Despite being one of the most sophisticated law enforcement agencies in the State, the Department of Justice has demonstrated a callous disregard of the rights afforded its peace officer employees by the Public Safety Officers Procedural Bill of Rights Act ("POBRA").
In 2007, the CSLEA Legal Defense Fund (LDF) Board of Trustees authorized affirmative relief for a suit brought by ASA-DOJ President Alfredo Cardwood for violation of POBRA. Cardwood was represented by CSLEA LDF Panel Attorneys Gary Messing and Jason Jasmine of Carroll, Burdick & McDonough (CB&M). The Superior Court ruled Cardwood's rights had been violated when he was interrogated by a supervisor via telephone concerning his involvement in an off-duty incident. The court ruled DOJ failed to provide appropriate notice that statements he made in response to questioning could be used for purposes of punitive action which would have triggered Cardwood's right to representation during questioning.
On February 9, 2011, the CSLEA Legal Division filed suit against DOJ for violation of POBRA on behalf of Special Agent Matthew Medina. At the conclusion of an internal investigation which resulted in no sustained charges, DOJ refused to permit Medina to access any comments that were adverse to his interests. Relying in large part on a case I had litigated previously (Sacramento Police Officers Association v Venegas), the Sacramento Superior Court ruled that Medina's rights under POBRA had been violated in the denial of access.
It appears that DOJ has not learned from its prior mistakes, and the Legal Defense Fund Board of Trustees has again authorized affirmative relief for two more violations of POBRA. In both of these cases, LDF has called upon CB&M to provide representation. On July 28, 2014, suit was filed in Sacramento Superior Court on behalf of Special Agent Supervisor James Rodriguez. POBRA prohibits adverse comments from being entered into personnel files or files which can be used for personnel purposes. In August 2013, Rodriguez learned that his supervisor had maintained a number of comments adverse to Rodriguez in files on his computer. This was done without Rodriguez' knowledge.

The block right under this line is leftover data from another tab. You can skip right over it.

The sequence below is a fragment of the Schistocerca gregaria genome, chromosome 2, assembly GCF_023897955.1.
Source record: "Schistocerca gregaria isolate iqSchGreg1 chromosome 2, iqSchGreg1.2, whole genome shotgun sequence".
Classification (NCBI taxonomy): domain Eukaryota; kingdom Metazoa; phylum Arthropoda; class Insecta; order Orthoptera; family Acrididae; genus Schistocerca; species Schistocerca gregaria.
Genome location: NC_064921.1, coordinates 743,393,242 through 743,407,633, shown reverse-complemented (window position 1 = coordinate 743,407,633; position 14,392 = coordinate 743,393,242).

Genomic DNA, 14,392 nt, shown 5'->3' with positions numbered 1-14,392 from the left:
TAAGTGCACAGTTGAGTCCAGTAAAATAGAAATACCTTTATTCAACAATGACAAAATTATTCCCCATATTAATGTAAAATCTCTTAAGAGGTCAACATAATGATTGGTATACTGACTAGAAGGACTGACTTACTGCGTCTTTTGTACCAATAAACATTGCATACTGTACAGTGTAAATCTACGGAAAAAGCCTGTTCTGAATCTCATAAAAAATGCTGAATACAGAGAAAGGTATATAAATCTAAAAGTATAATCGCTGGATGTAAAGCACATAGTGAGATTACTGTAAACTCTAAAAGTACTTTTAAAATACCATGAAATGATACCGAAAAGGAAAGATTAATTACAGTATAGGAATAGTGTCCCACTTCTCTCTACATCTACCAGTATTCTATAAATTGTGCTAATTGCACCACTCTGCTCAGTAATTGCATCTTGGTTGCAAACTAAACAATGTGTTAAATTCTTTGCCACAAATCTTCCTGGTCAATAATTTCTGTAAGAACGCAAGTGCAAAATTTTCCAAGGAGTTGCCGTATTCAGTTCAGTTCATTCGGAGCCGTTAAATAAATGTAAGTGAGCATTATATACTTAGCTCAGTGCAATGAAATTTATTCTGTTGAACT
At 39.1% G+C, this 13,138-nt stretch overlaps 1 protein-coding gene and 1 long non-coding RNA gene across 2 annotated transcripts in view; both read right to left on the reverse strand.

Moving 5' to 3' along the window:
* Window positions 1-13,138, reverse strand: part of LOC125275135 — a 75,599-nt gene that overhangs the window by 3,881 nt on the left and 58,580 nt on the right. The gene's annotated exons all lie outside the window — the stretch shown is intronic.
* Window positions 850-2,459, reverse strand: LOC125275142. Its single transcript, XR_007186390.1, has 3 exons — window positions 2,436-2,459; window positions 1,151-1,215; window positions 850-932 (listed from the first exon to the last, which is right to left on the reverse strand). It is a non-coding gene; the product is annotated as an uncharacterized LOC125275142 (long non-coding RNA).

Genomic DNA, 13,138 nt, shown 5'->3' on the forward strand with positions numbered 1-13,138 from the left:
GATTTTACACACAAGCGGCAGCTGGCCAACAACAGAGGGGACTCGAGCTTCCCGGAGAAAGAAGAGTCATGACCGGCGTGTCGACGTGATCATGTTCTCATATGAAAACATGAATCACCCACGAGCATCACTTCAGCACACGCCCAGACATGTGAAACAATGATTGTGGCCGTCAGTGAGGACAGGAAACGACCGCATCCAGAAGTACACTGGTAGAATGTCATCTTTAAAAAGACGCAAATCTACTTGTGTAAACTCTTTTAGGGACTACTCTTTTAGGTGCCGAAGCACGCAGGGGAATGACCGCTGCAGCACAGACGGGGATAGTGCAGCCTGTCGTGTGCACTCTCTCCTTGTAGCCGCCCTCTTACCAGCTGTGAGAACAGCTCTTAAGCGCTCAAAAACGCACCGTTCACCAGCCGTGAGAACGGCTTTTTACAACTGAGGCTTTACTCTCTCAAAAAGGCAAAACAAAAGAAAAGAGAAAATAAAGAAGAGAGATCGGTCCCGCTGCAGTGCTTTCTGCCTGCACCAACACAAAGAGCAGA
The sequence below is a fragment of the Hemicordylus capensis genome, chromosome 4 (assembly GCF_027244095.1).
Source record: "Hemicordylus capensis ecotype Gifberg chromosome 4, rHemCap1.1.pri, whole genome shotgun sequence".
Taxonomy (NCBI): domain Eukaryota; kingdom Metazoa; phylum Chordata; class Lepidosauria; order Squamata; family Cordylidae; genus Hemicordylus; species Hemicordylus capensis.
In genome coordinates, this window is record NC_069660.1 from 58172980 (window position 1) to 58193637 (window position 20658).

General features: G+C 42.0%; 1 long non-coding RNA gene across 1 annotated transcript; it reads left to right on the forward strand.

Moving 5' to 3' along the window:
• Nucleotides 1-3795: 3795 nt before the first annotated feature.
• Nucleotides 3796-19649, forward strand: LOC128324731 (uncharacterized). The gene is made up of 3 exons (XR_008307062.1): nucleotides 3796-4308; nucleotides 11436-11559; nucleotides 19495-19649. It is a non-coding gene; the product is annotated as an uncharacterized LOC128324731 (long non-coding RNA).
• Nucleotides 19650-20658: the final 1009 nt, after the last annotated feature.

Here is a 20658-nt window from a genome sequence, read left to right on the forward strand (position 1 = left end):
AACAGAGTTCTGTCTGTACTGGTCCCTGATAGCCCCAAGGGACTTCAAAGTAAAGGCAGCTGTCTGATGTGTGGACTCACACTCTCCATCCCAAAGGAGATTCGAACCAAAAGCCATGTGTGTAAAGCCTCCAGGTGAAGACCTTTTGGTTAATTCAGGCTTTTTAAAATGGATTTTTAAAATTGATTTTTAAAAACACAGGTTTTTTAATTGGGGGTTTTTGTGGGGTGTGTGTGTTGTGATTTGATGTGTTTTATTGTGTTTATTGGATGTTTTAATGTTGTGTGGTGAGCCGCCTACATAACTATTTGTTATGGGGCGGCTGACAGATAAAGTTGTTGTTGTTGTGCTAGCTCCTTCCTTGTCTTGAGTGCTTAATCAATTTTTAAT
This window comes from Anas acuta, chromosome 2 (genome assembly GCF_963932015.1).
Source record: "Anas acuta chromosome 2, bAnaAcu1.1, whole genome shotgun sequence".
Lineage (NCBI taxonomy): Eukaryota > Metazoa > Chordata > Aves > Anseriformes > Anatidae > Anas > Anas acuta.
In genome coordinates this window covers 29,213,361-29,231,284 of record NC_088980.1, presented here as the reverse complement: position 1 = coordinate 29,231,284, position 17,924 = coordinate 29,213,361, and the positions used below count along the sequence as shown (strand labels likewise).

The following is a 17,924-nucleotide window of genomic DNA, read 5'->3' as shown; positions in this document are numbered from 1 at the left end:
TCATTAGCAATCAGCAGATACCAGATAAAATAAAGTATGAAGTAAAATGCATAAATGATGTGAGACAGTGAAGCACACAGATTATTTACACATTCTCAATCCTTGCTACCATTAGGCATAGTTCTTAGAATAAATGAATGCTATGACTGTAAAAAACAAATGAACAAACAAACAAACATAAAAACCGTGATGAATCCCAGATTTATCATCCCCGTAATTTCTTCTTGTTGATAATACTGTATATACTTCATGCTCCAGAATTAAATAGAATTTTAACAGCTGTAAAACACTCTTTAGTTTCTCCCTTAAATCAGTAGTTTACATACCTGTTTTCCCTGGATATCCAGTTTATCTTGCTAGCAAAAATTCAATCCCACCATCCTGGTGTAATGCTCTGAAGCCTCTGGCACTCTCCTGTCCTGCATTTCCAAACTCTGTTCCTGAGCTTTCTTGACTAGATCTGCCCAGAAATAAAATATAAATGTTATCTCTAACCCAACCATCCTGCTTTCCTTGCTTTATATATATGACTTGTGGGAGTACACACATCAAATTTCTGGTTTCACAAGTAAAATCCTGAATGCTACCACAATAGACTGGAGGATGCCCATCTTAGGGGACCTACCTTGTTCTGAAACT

And on September 17, 2014, suit was filed in Sacramento Superior Court on behalf of CSLEA President Alan Barcelona for violation of his POBRA rights. On October 10, 2014, DOJ removed the case to federal court. Barcelona was deprived of his right to be represented by his representative of choice in an internal affairs investigation that ultimately resulted in no sustained findings of misconduct. DOJ contends it had the right to disqualify Barcelona's chosen representative because the attorney was a witness to the incident in question.
These issues have the potential to impact any Unit 7 peace officer. Public Safety Officers have the right to be notified when an agency is conducting an interrogation which could lead to punitive action. Unit 7 peace officers are entitled to be aware of and have an opportunity to review any adverse comment maintained under the officer's identifying information. And an investigating agency does not have the discretion to dictate which attorney will be permitted to represent an employee in an investigation covered by POBRA.
CSLEA and the resources of its Legal Defense Fund will continue to zealously challenge these violations and any member who believes their POBRA rights have been violated is encouraged to contact us.